Nepal seeks to drain giant glacial lake near Everest
June 04 2016 12:11 AM
Runners participating in the world’s highest marathon in the foothills of Mount Everest, in the Solukhumbu district of Nepal recently. The annual Tenzing-Hillary Everest Marathon, which began in 2003, is meant to mark the anniversary of the first summit of the peak by Tenzing Norgay and Edmund Hillary on May 29, 1953.


Nepali soldiers have kicked off efforts to partially drain a giant glacial lake near Mount Everest, fearing possible flooding that could threaten the lives of thousands, an army official said yesterday.
Scientists say climate change is causing Himalayan glaciers to melt at an alarming rate, creating huge glacial lakes which could burst their banks and devastate mountain communities.
Imja Tsho, located at an altitude of 5,010m (16,437ft), just 10km (6.2 miles) south of the world’s highest peak, is the fastest-growing glacial lake in Nepal.
The surface area covered by the lake expanded from 0.4 to 1.01 sq km between 1984 and 2009, triggering concerns that it may breach its banks and flood villages downstream.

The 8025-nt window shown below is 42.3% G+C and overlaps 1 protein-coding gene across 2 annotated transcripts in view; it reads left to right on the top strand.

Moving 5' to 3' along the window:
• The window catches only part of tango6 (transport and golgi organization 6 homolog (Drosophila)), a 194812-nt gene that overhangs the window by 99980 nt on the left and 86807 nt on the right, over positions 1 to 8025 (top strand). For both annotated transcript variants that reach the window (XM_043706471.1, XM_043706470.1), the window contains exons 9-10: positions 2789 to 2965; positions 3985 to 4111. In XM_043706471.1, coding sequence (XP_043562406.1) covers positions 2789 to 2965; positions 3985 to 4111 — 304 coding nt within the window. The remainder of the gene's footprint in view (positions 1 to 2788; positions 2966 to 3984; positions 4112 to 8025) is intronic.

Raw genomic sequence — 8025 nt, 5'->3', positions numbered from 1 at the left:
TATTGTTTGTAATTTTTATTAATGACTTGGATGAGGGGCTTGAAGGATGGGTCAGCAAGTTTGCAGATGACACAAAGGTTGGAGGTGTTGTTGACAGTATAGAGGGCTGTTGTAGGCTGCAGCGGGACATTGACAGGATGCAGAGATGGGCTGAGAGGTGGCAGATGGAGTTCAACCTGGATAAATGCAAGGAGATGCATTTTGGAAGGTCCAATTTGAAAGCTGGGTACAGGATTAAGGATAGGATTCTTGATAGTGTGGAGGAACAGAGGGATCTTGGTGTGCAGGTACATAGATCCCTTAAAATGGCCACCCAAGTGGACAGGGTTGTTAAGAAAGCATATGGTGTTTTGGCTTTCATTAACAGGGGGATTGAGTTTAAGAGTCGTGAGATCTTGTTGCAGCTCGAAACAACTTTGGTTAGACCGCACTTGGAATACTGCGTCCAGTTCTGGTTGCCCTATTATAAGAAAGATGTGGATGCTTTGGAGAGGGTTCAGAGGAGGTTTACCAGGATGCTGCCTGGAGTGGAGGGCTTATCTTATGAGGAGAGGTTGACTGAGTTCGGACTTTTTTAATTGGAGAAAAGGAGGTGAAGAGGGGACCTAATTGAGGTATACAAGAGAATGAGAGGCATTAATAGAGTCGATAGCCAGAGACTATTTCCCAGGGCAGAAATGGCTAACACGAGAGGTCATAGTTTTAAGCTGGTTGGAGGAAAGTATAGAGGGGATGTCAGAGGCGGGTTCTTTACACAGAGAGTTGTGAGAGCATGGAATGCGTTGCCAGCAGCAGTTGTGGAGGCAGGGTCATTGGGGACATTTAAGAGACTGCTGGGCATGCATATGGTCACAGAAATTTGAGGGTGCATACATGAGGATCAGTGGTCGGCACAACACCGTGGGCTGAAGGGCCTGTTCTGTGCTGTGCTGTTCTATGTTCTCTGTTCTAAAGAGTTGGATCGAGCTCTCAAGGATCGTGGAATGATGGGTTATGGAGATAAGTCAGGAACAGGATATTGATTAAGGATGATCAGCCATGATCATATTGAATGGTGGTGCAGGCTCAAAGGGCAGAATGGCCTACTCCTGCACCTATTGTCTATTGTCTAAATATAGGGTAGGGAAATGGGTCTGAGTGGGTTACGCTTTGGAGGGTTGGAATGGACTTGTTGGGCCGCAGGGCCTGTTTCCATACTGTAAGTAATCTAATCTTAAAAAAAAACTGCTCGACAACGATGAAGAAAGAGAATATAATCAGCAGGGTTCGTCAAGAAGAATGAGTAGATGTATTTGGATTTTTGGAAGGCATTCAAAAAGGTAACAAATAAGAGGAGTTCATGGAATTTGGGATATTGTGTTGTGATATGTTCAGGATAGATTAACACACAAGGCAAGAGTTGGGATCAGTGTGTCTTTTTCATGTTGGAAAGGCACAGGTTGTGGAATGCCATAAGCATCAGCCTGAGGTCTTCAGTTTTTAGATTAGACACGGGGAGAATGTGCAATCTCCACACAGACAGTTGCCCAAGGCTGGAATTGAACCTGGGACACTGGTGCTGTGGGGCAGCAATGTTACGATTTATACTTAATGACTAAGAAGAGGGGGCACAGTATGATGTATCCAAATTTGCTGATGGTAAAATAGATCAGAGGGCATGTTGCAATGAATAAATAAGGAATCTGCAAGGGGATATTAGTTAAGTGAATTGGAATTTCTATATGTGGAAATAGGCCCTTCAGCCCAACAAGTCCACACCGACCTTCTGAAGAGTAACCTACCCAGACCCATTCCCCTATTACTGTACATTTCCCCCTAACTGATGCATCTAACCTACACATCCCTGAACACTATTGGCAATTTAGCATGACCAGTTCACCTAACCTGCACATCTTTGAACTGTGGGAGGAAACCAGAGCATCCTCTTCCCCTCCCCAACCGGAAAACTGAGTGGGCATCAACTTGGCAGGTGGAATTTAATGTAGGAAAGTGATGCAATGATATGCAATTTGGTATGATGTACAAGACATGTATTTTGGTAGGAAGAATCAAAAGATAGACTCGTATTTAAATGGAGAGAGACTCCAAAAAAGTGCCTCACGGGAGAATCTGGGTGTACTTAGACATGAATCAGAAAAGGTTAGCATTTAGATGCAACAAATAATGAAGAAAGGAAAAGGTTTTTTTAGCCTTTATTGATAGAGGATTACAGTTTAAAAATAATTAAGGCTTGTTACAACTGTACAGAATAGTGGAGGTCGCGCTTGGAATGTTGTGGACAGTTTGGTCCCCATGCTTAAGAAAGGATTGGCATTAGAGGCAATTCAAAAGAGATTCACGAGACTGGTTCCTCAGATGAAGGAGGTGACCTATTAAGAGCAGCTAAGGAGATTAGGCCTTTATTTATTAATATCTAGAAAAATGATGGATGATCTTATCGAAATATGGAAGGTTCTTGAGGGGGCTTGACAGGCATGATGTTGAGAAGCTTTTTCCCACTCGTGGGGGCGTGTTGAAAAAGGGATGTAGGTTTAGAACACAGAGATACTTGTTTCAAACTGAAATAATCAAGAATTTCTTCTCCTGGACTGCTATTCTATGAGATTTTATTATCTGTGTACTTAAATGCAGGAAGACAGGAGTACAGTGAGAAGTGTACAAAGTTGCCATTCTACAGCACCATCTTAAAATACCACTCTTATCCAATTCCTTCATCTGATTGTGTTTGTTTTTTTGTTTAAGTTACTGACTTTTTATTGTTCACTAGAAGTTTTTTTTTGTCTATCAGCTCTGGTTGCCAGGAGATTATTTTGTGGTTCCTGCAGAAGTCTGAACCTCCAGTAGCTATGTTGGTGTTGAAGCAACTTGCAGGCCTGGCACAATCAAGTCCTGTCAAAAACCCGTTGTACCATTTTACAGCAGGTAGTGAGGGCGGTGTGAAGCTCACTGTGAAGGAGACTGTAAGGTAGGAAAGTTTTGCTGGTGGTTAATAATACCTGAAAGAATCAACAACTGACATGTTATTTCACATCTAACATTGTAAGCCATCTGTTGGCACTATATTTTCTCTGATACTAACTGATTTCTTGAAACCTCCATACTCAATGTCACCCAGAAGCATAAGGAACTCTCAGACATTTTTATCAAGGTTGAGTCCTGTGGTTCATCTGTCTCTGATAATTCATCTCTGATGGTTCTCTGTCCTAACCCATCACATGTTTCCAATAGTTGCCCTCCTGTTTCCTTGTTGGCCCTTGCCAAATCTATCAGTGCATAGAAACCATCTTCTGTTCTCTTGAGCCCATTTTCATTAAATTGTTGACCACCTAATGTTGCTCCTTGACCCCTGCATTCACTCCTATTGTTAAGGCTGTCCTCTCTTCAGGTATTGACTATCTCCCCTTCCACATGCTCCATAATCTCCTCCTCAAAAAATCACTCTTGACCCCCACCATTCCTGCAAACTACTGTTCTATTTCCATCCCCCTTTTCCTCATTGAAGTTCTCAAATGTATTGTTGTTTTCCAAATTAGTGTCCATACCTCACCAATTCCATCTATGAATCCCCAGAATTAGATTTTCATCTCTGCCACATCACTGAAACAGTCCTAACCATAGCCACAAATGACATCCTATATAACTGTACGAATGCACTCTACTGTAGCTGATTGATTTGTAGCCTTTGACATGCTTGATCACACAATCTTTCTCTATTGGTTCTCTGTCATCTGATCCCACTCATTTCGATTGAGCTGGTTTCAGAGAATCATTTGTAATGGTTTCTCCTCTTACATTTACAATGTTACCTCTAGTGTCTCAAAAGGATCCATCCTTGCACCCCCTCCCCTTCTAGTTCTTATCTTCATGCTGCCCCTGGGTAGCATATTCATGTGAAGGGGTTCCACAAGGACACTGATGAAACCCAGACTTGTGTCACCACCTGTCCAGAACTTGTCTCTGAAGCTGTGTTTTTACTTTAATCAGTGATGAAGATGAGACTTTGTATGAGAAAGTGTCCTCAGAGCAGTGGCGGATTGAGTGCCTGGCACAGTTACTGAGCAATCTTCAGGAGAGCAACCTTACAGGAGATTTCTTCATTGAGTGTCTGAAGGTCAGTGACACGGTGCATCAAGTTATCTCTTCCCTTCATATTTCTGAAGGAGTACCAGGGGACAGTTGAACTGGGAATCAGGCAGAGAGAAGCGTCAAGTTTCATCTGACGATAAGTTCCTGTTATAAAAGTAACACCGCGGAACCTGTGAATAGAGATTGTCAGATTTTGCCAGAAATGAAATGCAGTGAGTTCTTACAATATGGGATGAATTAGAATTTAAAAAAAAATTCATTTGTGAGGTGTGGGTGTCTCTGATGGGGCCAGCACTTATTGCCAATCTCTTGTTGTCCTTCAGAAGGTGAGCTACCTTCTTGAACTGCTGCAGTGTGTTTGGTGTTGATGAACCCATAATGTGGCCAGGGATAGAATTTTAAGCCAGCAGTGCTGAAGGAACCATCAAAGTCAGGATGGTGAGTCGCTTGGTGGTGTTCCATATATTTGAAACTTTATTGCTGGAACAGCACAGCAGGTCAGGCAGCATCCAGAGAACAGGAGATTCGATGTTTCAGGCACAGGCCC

“With the aim of minimising the risk of a possible outburst... the Nepal army has begun efforts to lower the level of water in Imja lake by opening a channel,” said army spokesman, Tara Bahadur Karki.
“A mechanical gate will be installed and will be manually operated to control the water flow through the channel,” Karki said.
The work began in April and the army expects to complete the project by the end of the year, he said.
A flood would have a catastrophic impact on the lives of more than 56,000 people living in villages located as far away as Nepal’s densely populated Terai plains, one scientist said.
“Dozens of villages located nearby and in the downstream Terai districts up to 50km away from the lake are vulnerable,” Rishi Ram Sharma, director general at the national department of hydrology and meteorology, said.
“The lake had been gaining in volume over the last 30 to 40 years due to climate change.”
Nepal is home to some 3,000 glacial lakes, of which seven are regarded as high-risk, Sharma said.
The move to partially drain the lake comes one year after a major international study warned that glaciers in the Everest region could shrink by 70% or disappear entirely by the end of the century, owing to climate change.
A study published in 2014 by the Kathmandu-based International Centre for Integrated Mountain Development used satellite imagery to show how Nepal’s glaciers had already shrunk by nearly a quarter between 1977 and 2010.

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